Like the Christianity of old, identity politics metes out both judgment and redemption, though without the apparatus of God, in whom secularized Christians no longer believe. In this way, identity politics superimposes on the self-satisfaction of selfie man a moral self-satisfaction available for all who are the innocent victims of fault and transgression.
Identity politics announces the sins of persons and social groups who have blotted their nations with ineradicable stain. Globalism not only allows citizens to evade the never-ending challenges of building a world together with our neighbors; it also invites the irredeemable identity groups—some admixture of “white,” “male,” “heterosexual,” or “Christian”—to cover their transgressions with the fig leaf of innocence, if only they renounce their blemished nations. The mixed legacy of shame and glory borne by those whose fault and transgression make them irredeemable cannot be forgiven by God, for He doesn’t exist in identity politics; they can only be forgiven by renouncing the nation. We begin anew not by healing brokenness but by erasing it. In a strange and sublime historical twist that few have noticed, what the Law was to the Gospel in Reformation thought, identity politics is to globalism in post-Christian thought for us today: the one condemns; the other redeems.
Nothing has so surprised me as I have moved back and forth from Georgetown’s campus in Washington, D.C., to its campus in Doha, Qatar, in the past dozen years, as the perplexity that my Middle Eastern students express when they ask why Americans and Europeans seem to have an almost religious need to repudiate their nations and their history. Perhaps Islam, being a religion of law, grants some immunity against the deep interior agitations that the remembrance of fault and transgression elicits in America and Europe today, especially in formerly Protestant lands. Love of country in the Middle East, unlike in America and in large swaths of Europe, is actually thinkable.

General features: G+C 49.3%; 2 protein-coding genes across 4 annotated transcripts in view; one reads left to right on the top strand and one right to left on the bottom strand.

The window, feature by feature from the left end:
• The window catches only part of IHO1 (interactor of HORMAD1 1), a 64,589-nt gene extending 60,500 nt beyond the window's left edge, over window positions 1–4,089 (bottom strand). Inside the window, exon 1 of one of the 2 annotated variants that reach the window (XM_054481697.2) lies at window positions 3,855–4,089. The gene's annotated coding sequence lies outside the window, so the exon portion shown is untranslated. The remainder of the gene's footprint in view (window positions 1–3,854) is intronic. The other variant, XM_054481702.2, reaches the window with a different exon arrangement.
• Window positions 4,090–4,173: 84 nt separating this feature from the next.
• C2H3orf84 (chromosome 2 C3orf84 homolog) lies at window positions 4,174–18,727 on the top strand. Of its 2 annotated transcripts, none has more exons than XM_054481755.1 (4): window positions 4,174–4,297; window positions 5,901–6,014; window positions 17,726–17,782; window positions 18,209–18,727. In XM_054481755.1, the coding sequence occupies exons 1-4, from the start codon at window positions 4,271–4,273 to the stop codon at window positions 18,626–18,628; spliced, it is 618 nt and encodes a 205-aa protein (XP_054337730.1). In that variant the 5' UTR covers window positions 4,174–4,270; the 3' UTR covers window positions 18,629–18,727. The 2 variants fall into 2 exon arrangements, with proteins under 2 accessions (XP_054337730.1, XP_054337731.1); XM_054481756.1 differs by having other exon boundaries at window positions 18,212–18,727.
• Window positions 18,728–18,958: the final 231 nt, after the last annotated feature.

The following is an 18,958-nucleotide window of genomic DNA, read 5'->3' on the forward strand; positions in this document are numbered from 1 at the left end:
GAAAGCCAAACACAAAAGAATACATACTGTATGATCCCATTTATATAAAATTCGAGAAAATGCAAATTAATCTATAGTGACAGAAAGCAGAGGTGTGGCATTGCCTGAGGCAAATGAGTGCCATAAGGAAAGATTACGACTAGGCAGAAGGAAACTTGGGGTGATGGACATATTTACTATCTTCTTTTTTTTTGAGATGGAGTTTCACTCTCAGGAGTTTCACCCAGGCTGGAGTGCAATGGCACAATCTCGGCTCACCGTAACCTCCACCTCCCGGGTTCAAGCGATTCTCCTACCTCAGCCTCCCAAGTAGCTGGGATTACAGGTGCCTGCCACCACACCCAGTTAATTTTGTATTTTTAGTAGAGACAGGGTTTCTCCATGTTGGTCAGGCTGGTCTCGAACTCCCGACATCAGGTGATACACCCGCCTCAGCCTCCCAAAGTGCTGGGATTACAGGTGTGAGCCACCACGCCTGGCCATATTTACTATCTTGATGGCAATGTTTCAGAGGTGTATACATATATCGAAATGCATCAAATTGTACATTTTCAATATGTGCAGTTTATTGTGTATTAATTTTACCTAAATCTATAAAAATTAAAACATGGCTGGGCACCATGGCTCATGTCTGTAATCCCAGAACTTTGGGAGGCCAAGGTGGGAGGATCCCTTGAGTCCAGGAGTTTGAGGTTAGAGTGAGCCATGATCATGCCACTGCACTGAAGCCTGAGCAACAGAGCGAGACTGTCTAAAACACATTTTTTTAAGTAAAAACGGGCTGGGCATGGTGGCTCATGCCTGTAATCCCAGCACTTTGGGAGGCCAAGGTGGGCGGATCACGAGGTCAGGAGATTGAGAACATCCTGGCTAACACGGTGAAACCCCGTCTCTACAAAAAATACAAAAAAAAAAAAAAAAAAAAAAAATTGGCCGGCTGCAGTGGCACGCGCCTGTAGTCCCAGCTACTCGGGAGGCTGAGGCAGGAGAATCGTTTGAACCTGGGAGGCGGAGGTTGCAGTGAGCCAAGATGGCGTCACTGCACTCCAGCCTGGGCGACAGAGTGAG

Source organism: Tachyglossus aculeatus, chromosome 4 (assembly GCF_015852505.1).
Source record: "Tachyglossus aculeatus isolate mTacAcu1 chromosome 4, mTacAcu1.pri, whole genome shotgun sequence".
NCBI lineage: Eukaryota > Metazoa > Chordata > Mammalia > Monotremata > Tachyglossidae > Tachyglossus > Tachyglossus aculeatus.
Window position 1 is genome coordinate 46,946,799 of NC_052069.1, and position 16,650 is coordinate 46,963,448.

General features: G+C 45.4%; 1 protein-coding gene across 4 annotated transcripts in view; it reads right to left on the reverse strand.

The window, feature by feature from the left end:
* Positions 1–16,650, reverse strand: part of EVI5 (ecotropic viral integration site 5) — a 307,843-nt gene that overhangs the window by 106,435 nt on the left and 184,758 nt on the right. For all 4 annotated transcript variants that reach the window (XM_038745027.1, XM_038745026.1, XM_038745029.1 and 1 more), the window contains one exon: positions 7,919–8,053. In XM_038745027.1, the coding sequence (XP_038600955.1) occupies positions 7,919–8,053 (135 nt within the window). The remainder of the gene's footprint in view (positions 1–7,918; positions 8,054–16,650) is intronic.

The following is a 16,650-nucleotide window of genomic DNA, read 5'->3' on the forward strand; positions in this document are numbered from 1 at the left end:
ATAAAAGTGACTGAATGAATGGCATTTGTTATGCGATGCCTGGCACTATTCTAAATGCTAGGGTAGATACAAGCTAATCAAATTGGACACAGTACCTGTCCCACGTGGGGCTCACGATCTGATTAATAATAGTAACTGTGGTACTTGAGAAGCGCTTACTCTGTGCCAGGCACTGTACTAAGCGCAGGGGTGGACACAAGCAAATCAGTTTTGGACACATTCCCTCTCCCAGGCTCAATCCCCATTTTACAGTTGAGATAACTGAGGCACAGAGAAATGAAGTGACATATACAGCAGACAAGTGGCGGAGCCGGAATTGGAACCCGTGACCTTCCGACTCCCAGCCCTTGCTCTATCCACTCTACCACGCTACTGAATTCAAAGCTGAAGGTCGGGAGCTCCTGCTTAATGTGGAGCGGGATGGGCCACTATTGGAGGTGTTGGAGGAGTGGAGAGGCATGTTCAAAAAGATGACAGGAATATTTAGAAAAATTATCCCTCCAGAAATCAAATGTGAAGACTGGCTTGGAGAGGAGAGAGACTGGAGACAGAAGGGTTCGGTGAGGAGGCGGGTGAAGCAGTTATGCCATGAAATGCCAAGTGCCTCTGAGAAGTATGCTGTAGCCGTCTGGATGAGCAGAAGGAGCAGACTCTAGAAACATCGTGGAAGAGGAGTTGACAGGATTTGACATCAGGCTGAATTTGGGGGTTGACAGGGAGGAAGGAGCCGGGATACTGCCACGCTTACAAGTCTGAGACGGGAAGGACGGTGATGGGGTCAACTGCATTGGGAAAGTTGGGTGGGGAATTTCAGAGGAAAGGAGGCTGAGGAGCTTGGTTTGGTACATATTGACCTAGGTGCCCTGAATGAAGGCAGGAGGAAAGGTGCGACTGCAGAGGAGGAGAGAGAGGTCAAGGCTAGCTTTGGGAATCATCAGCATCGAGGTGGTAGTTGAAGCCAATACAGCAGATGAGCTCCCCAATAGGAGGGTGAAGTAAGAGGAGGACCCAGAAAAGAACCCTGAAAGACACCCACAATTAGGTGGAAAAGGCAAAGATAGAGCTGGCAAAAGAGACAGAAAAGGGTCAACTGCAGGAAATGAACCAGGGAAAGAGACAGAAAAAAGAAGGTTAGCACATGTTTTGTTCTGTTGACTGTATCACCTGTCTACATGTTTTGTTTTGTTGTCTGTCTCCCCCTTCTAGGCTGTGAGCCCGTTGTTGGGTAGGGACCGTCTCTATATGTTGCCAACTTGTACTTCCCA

“Like the Christianity of old, identity politics metes out both judgment and redemption, though without God.”
For nearly 2,000 years, fault and transgression in the West have been understood in Christian terms. Now Christianity has receded but not the category of fault and transgression. I wonder if we have not reached a dangerous—even explosive—stage. Fault and transgression seem today to have only a political remedy: the repudiation of nations. Globalism releases us from the unpayable debt that our nations owe; it promises to “make all things new” (Rev. 21:5). Who would not want such a new beginning? Yet it seems that Tocqueville long ago saw that new beginnings were never really possible. We can remove all the Confederate statues in America, but our history will remain. In Europe, the same is true.
Our problem, then, is not populism. Our crisis runs deeper than the inconvenient eruption of passion and irrationalism that invariably accompanies an unheard cry, an unnameable prayer. Our crisis is that we no longer know where our home lies. Tocqueville tells us that our limits can never be overcome, that we must make peace with our villages, towns, cities, provinces, and states, notwithstanding their limits. We are haunted, though, by more than our limits. We are haunted by fault and transgression. Religious categories have become narrowly political. Because religion should never be underestimated, I suspect that a century from now, this forced compression of something bigger than politics into politics will have played out in one of three ways.
First: we can carry on believing that fault and transgression can be atoned for only by actively renouncing our nations, to the detriment of the largest durable community that man may ever have. This path will offer us a veneer of cosmopolitanism that barely covers the virulent tribalism that even successful nations never completely overcome—and will be the powerful animus for the dream of a politics of blood and soil on the right, especially in Europe. Our nations will become weaker, while national elites who proclaim the gospel of cosmopolitanism will tighten their grip on power. Second: we can place fault and transgression back in their Christian theological context, recognize that God understood that our faults and transgressions could be atoned for only through divine mercy and mortal repentance, and live within our nations, attentive to the peril of hubris to which the largest durable community that man may ever have is prone. Third: we can follow Nietzsche’s recommendation that guilt’s burden be lifted through forgetfulness. Here, I think, is the paganism of the alt-right and, I suspect, the impulse to build unapologetically on a foundation of blood and soil. Here, too, is a repudiation of hope.